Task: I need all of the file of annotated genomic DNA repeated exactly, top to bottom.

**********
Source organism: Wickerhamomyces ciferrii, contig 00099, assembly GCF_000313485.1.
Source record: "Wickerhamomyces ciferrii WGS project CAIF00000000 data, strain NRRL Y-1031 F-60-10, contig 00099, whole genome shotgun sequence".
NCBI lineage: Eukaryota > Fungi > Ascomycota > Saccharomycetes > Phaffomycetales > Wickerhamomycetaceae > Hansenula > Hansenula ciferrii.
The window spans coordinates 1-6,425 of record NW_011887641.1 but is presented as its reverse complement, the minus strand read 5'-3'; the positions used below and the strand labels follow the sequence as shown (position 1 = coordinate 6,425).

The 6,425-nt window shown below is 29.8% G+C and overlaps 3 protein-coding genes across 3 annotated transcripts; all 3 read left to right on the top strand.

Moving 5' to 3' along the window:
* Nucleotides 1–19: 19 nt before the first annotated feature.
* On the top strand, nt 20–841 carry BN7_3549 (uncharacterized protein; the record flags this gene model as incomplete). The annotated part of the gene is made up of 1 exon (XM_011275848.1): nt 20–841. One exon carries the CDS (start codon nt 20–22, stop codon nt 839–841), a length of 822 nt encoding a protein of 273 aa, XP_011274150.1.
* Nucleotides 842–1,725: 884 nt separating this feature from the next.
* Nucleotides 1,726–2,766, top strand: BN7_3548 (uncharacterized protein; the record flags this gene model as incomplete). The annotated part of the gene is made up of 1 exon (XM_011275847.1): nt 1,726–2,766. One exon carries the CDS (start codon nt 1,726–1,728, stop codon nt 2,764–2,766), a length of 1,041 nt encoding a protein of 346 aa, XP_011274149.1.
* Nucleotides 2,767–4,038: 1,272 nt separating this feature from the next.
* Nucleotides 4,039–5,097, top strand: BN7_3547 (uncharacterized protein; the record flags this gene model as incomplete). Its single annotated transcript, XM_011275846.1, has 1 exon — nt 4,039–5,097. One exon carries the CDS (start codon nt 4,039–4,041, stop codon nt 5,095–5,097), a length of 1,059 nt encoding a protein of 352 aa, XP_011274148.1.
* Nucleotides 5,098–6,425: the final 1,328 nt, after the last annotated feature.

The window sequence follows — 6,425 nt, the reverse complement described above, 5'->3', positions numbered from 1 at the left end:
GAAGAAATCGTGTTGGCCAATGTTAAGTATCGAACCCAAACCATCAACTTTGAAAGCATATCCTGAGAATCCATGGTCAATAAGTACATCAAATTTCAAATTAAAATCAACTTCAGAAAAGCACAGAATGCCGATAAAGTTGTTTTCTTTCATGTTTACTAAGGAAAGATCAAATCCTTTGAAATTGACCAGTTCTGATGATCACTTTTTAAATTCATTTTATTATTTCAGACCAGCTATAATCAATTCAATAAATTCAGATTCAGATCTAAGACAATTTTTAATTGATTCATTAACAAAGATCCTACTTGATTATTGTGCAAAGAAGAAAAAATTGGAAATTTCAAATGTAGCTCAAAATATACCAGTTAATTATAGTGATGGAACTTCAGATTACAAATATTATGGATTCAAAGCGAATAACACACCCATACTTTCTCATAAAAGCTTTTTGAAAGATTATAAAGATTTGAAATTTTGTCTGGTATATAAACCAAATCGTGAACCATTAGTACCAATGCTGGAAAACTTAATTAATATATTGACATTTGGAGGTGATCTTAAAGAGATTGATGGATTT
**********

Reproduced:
Source organism: Wickerhamomyces ciferrii, contig 00099, assembly GCF_000313485.1.
Source record: "Wickerhamomyces ciferrii WGS project CAIF00000000 data, strain NRRL Y-1031 F-60-10, contig 00099, whole genome shotgun sequence".
NCBI lineage: Eukaryota > Fungi > Ascomycota > Saccharomycetes > Phaffomycetales > Wickerhamomycetaceae > Hansenula > Hansenula ciferrii.
The window spans coordinates 1-6,425 of record NW_011887641.1 but is presented as its reverse complement, the minus strand read 5'-3'; the positions used below and the strand labels follow the sequence as shown (position 1 = coordinate 6,425).

The 6,425-nt window shown below is 29.8% G+C and overlaps 3 protein-coding genes across 3 annotated transcripts; all 3 read left to right on the top strand.

Moving 5' to 3' along the window:
* Nucleotides 1–19: 19 nt before the first annotated feature.
* On the top strand, nt 20–841 carry BN7_3549 (uncharacterized protein; the record flags this gene model as incomplete). The annotated part of the gene is made up of 1 exon (XM_011275848.1): nt 20–841. One exon carries the CDS (start codon nt 20–22, stop codon nt 839–841), a length of 822 nt encoding a protein of 273 aa, XP_011274150.1.
* Nucleotides 842–1,725: 884 nt separating this feature from the next.
* Nucleotides 1,726–2,766, top strand: BN7_3548 (uncharacterized protein; the record flags this gene model as incomplete). The annotated part of the gene is made up of 1 exon (XM_011275847.1): nt 1,726–2,766. One exon carries the CDS (start codon nt 1,726–1,728, stop codon nt 2,764–2,766), a length of 1,041 nt encoding a protein of 346 aa, XP_011274149.1.
* Nucleotides 2,767–4,038: 1,272 nt separating this feature from the next.
* Nucleotides 4,039–5,097, top strand: BN7_3547 (uncharacterized protein; the record flags this gene model as incomplete). Its single annotated transcript, XM_011275846.1, has 1 exon — nt 4,039–5,097. One exon carries the CDS (start codon nt 4,039–4,041, stop codon nt 5,095–5,097), a length of 1,059 nt encoding a protein of 352 aa, XP_011274148.1.
* Nucleotides 5,098–6,425: the final 1,328 nt, after the last annotated feature.

The window sequence follows — 6,425 nt, the reverse complement described above, 5'->3', positions numbered from 1 at the left end:
GAAGAAATCGTGTTGGCCAATGTTAAGTATCGAACCCAAACCATCAACTTTGAAAGCATATCCTGAGAATCCATGGTCAATAAGTACATCAAATTTCAAATTAAAATCAACTTCAGAAAAGCACAGAATGCCGATAAAGTTGTTTTCTTTCATGTTTACTAAGGAAAGATCAAATCCTTTGAAATTGACCAGTTCTGATGATCACTTTTTAAATTCATTTTATTATTTCAGACCAGCTATAATCAATTCAATAAATTCAGATTCAGATCTAAGACAATTTTTAATTGATTCATTAACAAAGATCCTACTTGATTATTGTGCAAAGAAGAAAAAATTGGAAATTTCAAATGTAGCTCAAAATATACCAGTTAATTATAGTGATGGAACTTCAGATTACAAATATTATGGATTCAAAGCGAATAACACACCCATACTTTCTCATAAAAGCTTTTTGAAAGATTATAAAGATTTGAAATTTTGTCTGGTATATAAACCAAATCGTGAACCATTAGTACCAATGCTGGAAAACTTAATTAATATATTGACATTTGGAGGTGATCTTAAAGAGATTGATGGATTT